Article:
Messages from the first practical demonstration of wireless telegraph were sent from this site on September 30, 1899 by famous Italian inventor Guglielmo Marconi.
Marconi had been invited to America by Gordon Bennett Jr., the owner of the New York Herald Newspaper, to report on the America's Cup sailboat race using his wireless telegraph. An antenna mast was erected on top of the north Twin Lights tower.
The America's Cup race was, however, preempted by a naval review organized by President [Theodore] Roosevelt, to celebrate the victory of Commodore George Dewey's fleet at the Battle of Manila Bay. Marconi's first wireless transmissions in America were sent to report on the progress of Commodore Dewey's fleet.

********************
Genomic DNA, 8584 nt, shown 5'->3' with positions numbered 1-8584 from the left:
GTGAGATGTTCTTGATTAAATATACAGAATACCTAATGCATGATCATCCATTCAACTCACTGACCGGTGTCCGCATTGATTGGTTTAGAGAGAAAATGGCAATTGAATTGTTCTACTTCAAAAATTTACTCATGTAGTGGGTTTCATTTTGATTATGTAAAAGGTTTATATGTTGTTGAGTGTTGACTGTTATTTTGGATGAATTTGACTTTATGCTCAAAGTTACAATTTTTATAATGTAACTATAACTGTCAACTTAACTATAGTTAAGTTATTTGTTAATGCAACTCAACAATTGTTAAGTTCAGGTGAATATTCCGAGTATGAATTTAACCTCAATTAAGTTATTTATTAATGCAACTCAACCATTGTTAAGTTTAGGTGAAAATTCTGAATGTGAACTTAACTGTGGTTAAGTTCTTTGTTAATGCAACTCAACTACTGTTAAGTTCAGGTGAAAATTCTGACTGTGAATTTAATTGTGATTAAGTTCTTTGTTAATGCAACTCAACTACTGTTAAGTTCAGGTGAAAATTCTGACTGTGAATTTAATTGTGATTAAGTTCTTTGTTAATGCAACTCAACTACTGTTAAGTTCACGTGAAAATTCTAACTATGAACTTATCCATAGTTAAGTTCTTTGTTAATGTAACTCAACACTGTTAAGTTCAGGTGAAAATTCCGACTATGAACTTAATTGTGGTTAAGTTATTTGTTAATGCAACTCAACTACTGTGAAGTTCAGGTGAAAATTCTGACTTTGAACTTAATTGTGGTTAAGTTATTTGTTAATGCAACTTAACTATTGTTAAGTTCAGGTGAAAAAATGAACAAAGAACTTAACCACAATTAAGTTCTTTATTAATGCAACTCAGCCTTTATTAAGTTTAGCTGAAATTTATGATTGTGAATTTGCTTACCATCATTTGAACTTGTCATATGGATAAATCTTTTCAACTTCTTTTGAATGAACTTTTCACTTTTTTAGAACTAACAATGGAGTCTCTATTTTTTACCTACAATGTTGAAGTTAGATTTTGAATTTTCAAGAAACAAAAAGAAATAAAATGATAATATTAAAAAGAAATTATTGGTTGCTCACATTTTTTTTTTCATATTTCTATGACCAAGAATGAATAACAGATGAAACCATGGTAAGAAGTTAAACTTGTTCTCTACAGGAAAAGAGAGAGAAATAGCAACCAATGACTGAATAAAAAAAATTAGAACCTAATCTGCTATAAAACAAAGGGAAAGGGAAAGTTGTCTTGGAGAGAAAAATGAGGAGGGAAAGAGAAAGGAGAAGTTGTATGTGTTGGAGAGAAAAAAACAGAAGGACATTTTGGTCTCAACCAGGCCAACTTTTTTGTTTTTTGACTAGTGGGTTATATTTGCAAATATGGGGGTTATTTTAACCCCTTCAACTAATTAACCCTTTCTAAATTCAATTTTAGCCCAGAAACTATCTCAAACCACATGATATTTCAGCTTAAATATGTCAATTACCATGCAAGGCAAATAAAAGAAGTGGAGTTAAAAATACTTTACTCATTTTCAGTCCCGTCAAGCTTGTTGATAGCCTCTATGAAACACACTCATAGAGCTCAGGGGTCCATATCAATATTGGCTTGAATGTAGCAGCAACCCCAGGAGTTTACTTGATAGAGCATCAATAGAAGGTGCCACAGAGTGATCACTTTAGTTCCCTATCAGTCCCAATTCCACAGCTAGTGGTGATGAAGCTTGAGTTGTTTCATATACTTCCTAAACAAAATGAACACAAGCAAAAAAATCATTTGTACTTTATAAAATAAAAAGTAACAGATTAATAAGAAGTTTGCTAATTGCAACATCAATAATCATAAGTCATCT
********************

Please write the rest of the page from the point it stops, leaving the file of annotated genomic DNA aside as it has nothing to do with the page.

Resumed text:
On October 3, the same wireless apparatus was used to receive reports on the America's Cup race between Shamrock and the Columbia, which took place in the ocean just off the tip of Sandy Hook.
Marconi maintained a wireless station at Twin Lights for a short period of time before deciding that other locations along the United States coastline would provide better reception for his wireless equipment.